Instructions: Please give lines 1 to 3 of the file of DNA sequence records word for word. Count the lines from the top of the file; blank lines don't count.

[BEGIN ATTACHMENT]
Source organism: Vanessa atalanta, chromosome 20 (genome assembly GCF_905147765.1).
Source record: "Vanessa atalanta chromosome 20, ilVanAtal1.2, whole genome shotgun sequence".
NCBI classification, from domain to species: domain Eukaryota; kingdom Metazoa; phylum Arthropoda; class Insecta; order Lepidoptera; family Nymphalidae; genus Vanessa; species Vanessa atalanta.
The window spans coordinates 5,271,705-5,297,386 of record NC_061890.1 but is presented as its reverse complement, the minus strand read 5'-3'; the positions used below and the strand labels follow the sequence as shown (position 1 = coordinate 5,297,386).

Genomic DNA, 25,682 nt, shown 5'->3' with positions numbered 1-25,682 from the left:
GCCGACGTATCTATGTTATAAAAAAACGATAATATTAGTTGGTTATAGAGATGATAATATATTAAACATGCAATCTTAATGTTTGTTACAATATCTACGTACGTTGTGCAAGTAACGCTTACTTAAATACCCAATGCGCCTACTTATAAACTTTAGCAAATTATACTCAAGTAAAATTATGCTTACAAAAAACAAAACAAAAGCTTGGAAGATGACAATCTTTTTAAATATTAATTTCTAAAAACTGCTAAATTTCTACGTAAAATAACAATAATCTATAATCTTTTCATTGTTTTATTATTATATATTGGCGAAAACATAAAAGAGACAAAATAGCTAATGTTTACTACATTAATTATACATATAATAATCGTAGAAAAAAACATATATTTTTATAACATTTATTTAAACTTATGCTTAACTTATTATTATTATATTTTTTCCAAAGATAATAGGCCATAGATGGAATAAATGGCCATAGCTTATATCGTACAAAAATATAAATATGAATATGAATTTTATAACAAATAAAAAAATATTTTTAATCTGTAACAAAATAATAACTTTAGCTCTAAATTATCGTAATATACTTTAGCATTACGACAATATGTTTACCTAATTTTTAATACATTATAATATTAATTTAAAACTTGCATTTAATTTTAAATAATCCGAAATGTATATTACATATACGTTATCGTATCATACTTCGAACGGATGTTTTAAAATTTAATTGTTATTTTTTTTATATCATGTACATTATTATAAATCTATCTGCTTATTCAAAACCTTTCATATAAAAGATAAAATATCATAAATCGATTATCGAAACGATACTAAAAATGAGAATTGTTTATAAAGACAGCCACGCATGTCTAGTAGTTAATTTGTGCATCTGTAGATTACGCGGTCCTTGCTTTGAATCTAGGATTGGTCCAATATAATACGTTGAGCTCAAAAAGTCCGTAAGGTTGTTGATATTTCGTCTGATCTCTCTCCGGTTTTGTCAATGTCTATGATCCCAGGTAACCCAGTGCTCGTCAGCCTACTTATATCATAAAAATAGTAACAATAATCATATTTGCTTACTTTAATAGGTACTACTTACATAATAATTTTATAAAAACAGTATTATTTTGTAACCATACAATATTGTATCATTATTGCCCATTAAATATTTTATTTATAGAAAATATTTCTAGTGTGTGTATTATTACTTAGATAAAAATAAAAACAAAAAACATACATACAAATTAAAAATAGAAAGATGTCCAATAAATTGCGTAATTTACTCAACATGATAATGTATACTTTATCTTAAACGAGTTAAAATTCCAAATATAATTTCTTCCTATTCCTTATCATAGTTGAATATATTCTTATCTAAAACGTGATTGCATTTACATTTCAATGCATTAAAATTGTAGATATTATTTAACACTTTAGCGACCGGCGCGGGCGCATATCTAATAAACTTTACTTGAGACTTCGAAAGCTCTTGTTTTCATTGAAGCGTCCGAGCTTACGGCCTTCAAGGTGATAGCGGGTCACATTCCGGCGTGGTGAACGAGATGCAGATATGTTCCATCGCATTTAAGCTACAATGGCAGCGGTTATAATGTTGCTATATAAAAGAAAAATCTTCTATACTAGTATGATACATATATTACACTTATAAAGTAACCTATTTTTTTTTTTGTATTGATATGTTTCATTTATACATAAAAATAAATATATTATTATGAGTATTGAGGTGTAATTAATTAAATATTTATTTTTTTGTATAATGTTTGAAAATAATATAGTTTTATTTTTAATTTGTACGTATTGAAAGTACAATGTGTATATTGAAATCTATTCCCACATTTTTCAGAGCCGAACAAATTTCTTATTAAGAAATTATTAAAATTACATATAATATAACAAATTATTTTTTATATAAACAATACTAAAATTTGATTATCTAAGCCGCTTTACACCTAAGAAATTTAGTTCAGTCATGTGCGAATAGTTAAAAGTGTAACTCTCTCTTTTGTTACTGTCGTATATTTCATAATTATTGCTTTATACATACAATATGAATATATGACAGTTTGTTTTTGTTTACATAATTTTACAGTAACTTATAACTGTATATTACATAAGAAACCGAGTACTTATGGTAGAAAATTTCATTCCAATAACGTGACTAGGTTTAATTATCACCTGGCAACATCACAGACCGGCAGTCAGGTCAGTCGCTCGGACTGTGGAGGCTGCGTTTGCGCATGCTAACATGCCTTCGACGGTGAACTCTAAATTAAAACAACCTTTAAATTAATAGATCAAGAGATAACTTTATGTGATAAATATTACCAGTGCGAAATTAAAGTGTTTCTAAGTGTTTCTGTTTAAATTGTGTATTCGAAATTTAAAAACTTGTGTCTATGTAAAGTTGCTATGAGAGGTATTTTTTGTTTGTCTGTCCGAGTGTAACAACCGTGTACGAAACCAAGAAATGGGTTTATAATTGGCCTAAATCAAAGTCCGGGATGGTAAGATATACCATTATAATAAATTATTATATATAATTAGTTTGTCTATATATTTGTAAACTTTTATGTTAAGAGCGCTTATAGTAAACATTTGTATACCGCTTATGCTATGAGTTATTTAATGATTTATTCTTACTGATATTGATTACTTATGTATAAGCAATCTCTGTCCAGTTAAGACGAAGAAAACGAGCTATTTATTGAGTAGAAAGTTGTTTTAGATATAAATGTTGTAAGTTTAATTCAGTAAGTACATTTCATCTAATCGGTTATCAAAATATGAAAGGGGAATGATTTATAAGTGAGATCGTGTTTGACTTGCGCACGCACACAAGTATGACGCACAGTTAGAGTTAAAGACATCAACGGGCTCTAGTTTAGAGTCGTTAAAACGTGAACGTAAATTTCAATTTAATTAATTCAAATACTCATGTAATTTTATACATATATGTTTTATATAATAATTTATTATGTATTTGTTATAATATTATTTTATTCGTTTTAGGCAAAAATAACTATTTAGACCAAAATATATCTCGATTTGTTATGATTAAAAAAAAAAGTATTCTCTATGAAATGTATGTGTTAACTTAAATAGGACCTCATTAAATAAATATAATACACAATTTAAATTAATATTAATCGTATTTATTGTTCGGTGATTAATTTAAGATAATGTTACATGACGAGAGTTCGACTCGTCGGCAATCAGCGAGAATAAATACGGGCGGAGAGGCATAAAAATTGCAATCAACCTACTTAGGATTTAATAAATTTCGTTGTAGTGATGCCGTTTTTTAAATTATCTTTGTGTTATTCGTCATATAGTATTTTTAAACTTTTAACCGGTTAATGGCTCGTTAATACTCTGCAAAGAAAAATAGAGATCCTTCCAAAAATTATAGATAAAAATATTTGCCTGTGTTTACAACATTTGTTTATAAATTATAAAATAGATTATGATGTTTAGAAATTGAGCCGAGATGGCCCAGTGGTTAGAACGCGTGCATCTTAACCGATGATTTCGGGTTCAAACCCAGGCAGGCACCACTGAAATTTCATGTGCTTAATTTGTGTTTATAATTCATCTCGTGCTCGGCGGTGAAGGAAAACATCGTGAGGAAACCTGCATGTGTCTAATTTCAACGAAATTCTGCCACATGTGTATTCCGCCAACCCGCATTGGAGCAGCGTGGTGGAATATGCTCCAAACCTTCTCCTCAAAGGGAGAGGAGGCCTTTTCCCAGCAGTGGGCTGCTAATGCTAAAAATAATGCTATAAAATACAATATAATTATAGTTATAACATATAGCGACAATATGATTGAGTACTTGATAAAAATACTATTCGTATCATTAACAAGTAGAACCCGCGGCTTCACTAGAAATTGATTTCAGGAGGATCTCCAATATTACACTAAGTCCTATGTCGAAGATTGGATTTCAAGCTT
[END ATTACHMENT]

Source organism: Vanessa atalanta, chromosome 20 (genome assembly GCF_905147765.1).
Source record: "Vanessa atalanta chromosome 20, ilVanAtal1.2, whole genome shotgun sequence".
NCBI classification, from domain to species: domain Eukaryota; kingdom Metazoa; phylum Arthropoda; class Insecta; order Lepidoptera; family Nymphalidae; genus Vanessa; species Vanessa atalanta.